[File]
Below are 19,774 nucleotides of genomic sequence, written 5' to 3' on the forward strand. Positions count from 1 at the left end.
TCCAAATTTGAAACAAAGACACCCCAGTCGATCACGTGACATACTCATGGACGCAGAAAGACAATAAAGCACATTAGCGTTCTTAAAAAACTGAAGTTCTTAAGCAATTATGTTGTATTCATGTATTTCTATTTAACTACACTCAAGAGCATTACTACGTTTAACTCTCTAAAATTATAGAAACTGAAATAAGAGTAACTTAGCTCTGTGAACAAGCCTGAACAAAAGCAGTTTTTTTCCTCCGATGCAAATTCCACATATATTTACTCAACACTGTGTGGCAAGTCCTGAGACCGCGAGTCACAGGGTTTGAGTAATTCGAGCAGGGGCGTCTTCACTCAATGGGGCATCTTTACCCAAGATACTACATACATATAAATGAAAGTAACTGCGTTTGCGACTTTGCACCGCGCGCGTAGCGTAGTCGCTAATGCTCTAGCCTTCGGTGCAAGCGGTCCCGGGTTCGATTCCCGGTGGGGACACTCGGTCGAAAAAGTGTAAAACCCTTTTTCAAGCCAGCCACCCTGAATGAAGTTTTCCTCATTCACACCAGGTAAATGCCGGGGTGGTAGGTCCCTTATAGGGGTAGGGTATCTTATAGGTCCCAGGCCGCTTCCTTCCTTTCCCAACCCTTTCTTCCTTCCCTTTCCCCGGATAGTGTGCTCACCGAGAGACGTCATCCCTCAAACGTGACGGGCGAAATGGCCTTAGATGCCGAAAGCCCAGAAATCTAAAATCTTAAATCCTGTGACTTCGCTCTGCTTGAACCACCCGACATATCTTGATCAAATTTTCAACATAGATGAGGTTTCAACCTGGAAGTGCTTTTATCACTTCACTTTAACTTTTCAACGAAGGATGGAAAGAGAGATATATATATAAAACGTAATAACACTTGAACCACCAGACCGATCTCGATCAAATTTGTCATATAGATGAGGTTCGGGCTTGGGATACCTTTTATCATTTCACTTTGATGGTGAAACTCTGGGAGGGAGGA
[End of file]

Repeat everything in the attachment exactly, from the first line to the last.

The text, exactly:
Below are 19,774 nucleotides of genomic sequence, written 5' to 3' on the forward strand. Positions count from 1 at the left end.
TCCAAATTTGAAACAAAGACACCCCAGTCGATCACGTGACATACTCATGGACGCAGAAAGACAATAAAGCACATTAGCGTTCTTAAAAAACTGAAGTTCTTAAGCAATTATGTTGTATTCATGTATTTCTATTTAACTACACTCAAGAGCATTACTACGTTTAACTCTCTAAAATTATAGAAACTGAAATAAGAGTAACTTAGCTCTGTGAACAAGCCTGAACAAAAGCAGTTTTTTTCCTCCGATGCAAATTCCACATATATTTACTCAACACTGTGTGGCAAGTCCTGAGACCGCGAGTCACAGGGTTTGAGTAATTCGAGCAGGGGCGTCTTCACTCAATGGGGCATCTTTACCCAAGATACTACATACATATAAATGAAAGTAACTGCGTTTGCGACTTTGCACCGCGCGCGTAGCGTAGTCGCTAATGCTCTAGCCTTCGGTGCAAGCGGTCCCGGGTTCGATTCCCGGTGGGGACACTCGGTCGAAAAAGTGTAAAACCCTTTTTCAAGCCAGCCACCCTGAATGAAGTTTTCCTCATTCACACCAGGTAAATGCCGGGGTGGTAGGTCCCTTATAGGGGTAGGGTATCTTATAGGTCCCAGGCCGCTTCCTTCCTTTCCCAACCCTTTCTTCCTTCCCTTTCCCCGGATAGTGTGCTCACCGAGAGACGTCATCCCTCAAACGTGACGGGCGAAATGGCCTTAGATGCCGAAAGCCCAGAAATCTAAAATCTTAAATCCTGTGACTTCGCTCTGCTTGAACCACCCGACATATCTTGATCAAATTTTCAACATAGATGAGGTTTCAACCTGGAAGTGCTTTTATCACTTCACTTTAACTTTTCAACGAAGGATGGAAAGAGAGATATATATATAAAACGTAATAACACTTGAACCACCAGACCGATCTCGATCAAATTTGTCATATAGATGAGGTTCGGGCTTGGGATACCTTTTATCATTTCACTTTGATGGTGAAACTCTGGGAGGGAGGA